In April 2018, Backpage was shut down.
The website allowed users to post adverts to sell items and had ads for job openings, automobiles, roommates, and much more. However, it was best known for its adult section, chock-full of sex ads and rife with sex trafficking—the predominant reason it was shut down.
The National Center for Missing and Exploited Children testified to Congress that Backpage was the reason for nearly three-quarters of the cases submitted to the center. And the state of California said that 90% of the site’s income was attributable to the prior mentioned adult section. To put it another way, the site was literally making tens of millions of dollars on a yearly basis due to its sex ads, many of which featured women, and children who were being trafficked.
With Backpage gone and hundreds of millions of dollars worth of demand floating around, other sites have, as one advertiser put it, “tak[en] over where Backpage[.com] left off.”
Feds shut down CityXGuide
One of those sites permitting commercial sex and child sex trafficking, CityXGuide.com, was just shut down.
On June 17, 2020, 46-year-old Wilhan Martono, CityXGuide’s operator and owner was arrested and charged in a 28-count indictment for one count of prostitution and reckless disregard of sex trafficking and one count of facilitating prostitution. He was also charged with nine counts of interstate transportation in aid of facilitating prostitution and 17 counts of money laundering.
According to Texas prosecutors, Martono allegedly made over $21 million from CityXGuide, and a number of affiliated sites like it. And, get this—he registered many of those sites just a day after Backpage was shut down. In other words, he was trying to take advantage of the hundreds of millions of dollars worth of demand that all of a sudden had lost its concentrated supply.
Related: How Porn Fuels Sex Trafficking
Martono’s sites, just like Backpage, maintained that they banned illicit trafficking and underage ads. However, according to the feds, that wasn’t even close to the truth. The sites “allegedly allowed brothels, pimps, and prostitutes to post hundreds of thousands of advertisements for sexual services, which users could then filter by geography and preference.”
U.S. Attorney Erin Nealy Cox put it this way: “…this defendant made millions facilitating the online exploitation of women and children.”
Porn is fuel for sex trafficking
Now, you might be wondering to yourself why we’re writing an article about a sex trafficking website being shut down when we’re supposed to be an anti-porn movement. Well, the fact is that sex trafficking and porn frequently overlap.
Porn fuels the demand for sex trafficking, and it does so on a number of different levels.
Porn is often made of trafficking victims and then put online without their consent. Take the story of a missing 15-year-old who was finally able to return home after she was identified in sexually explicit videos on a number of mainstream adult websites. Authorities later discovered 58 adult videos that featured her. There’s also the story of a 14-year-old girl who, after being kidnapped at knifepoint a few years ago, was raped on camera for over 12 hours. The videos of her disturbing abuse were online for months before they were finally taken down.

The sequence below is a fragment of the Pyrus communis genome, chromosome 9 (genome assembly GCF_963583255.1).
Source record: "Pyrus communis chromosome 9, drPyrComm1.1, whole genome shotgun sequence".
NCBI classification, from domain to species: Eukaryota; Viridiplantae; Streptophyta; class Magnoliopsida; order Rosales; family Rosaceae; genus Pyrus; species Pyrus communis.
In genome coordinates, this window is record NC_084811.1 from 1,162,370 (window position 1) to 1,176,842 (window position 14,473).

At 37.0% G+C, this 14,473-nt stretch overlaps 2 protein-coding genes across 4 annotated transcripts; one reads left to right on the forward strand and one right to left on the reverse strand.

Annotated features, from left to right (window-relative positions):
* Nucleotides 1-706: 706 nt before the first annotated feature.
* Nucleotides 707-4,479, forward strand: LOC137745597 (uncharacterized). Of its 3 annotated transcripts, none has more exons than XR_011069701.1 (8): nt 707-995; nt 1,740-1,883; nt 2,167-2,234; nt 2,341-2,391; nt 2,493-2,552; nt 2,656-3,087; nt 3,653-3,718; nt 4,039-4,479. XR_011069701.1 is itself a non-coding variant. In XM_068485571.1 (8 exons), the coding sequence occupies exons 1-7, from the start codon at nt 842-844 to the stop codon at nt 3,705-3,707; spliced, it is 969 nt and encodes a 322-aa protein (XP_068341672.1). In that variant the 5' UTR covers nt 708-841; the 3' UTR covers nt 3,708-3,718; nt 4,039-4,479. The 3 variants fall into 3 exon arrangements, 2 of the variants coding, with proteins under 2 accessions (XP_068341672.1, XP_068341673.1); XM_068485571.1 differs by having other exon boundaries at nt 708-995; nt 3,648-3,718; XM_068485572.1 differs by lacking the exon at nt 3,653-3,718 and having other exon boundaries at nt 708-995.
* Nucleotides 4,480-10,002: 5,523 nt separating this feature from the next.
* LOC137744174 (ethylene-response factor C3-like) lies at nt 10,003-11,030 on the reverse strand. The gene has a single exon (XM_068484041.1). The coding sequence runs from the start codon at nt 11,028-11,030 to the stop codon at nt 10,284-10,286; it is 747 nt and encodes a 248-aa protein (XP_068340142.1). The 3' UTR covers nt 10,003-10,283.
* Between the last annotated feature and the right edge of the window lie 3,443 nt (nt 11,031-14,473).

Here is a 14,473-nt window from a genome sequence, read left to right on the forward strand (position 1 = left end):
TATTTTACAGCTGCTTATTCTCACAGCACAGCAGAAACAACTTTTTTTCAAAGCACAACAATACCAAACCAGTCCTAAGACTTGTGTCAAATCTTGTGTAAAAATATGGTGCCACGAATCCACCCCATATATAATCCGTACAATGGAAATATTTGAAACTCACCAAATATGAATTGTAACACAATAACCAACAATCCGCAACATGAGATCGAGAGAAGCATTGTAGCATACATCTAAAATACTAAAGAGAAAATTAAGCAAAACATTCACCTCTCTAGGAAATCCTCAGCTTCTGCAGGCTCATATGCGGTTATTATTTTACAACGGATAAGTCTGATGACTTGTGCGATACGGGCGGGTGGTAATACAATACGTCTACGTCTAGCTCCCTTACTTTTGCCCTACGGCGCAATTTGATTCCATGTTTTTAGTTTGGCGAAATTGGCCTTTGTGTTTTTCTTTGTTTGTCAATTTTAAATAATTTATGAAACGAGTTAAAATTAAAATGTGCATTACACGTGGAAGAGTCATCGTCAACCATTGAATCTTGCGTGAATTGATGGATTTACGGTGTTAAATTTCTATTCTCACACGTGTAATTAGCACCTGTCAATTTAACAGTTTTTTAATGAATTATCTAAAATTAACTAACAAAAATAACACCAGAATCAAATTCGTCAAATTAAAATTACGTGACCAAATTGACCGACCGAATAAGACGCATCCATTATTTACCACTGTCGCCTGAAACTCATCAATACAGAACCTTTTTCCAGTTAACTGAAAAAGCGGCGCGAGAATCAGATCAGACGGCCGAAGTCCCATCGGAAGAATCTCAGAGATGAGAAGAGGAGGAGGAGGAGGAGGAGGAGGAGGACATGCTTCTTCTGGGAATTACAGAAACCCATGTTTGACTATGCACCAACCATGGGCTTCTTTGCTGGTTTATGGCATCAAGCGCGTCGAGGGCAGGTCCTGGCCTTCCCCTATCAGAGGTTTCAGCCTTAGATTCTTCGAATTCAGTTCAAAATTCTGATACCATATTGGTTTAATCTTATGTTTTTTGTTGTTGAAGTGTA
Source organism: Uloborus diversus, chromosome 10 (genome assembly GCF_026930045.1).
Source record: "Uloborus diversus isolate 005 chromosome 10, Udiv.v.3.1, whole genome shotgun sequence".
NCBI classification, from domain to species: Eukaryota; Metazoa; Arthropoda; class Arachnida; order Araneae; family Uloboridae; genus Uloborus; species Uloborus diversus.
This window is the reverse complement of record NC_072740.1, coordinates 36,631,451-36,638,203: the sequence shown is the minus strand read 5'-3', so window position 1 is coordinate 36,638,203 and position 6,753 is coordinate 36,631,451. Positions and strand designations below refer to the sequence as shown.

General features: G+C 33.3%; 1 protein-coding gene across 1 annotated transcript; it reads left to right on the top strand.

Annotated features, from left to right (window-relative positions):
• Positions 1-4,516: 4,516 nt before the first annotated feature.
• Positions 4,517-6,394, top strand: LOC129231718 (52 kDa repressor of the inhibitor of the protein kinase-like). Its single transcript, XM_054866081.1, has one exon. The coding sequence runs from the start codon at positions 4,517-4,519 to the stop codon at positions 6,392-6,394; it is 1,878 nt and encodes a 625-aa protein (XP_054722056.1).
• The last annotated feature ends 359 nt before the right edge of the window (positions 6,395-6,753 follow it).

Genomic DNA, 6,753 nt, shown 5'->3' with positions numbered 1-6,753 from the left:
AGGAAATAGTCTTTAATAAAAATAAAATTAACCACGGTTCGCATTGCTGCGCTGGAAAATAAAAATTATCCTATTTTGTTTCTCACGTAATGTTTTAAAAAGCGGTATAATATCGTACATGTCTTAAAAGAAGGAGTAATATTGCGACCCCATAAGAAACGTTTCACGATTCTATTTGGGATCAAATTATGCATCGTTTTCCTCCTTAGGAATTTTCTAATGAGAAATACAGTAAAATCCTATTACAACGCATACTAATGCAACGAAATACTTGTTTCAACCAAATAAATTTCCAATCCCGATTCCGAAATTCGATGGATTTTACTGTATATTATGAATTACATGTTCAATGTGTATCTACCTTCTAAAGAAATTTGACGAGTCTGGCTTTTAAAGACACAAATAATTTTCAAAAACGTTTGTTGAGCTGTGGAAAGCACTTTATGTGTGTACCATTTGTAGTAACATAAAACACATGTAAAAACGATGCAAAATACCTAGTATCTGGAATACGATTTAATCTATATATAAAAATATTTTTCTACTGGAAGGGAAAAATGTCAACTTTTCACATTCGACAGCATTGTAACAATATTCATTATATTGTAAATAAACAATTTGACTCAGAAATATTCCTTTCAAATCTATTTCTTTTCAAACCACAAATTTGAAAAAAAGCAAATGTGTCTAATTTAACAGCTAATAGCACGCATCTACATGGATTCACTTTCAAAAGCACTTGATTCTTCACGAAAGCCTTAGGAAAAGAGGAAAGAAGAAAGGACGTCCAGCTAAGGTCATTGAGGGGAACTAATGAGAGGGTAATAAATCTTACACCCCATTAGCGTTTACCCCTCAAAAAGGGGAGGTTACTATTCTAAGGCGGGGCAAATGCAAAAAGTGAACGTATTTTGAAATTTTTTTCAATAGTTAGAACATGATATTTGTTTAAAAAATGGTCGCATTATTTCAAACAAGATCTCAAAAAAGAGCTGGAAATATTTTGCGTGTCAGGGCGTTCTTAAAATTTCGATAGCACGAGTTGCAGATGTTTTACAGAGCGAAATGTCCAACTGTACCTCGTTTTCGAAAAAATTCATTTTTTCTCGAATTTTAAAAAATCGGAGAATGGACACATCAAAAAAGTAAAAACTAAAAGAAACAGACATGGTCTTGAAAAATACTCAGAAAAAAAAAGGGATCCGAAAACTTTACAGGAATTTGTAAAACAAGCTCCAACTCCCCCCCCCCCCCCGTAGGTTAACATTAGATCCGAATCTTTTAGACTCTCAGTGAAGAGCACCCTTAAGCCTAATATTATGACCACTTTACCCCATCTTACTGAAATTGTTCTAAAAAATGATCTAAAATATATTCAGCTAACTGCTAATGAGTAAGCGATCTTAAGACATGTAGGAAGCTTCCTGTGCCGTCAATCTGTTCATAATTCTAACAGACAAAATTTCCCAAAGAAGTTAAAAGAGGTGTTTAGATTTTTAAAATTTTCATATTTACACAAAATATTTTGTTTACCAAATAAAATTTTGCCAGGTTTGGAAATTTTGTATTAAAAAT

Porn is also a model that traffickers use their victims to replicate. The WHISPER Oral History Project, a project run to research and educate people on prostitution, reported that 52% of the prostituted people interviewed named porn as an important teacher of what was expected of them, while 80% recounted that their actual customers had shown them actual porn in order to depict exactly what the sex buyers wanted to engage in.
Polaris, one of the top anti-trafficking organizations in the U.S., says that porn plays a massive role in sex trafficking, and based on the largest human trafficking data set ever compiled and analyzed in the U.S., they even named it one of the 25 types of human trafficking.
But it doesn’t stop there. Porn is also used to groom sex trafficking victims because it has the ability to desensitize viewers to sexual violence. Trafficked people are often shown explicit images and videos of violent sex, so they are more likely to be desensitized to and accept the violent abuse they may receive.
You can read more about the links between porn and trafficking here, too. Porn is certainly fuel for sex trafficking and, sometimes, it literally is sex trafficking.
Why this matters
Sure, the feds shut down CityXGuide, among a number of other sites selling trafficking victims, but their need to shut down such sites only exists because demand exists for illicit sex. And part of that demand exists due to porn.
The connection between sex trafficking and porn is clear, which is exactly why we can’t talk about one without talking about the other. But that also means that decreasing the demand of one can also mean decreasing the demand of the other.
This is why we refuse to click—and that choice from millions of collective individuals may just be what destroys the next CityXGuide.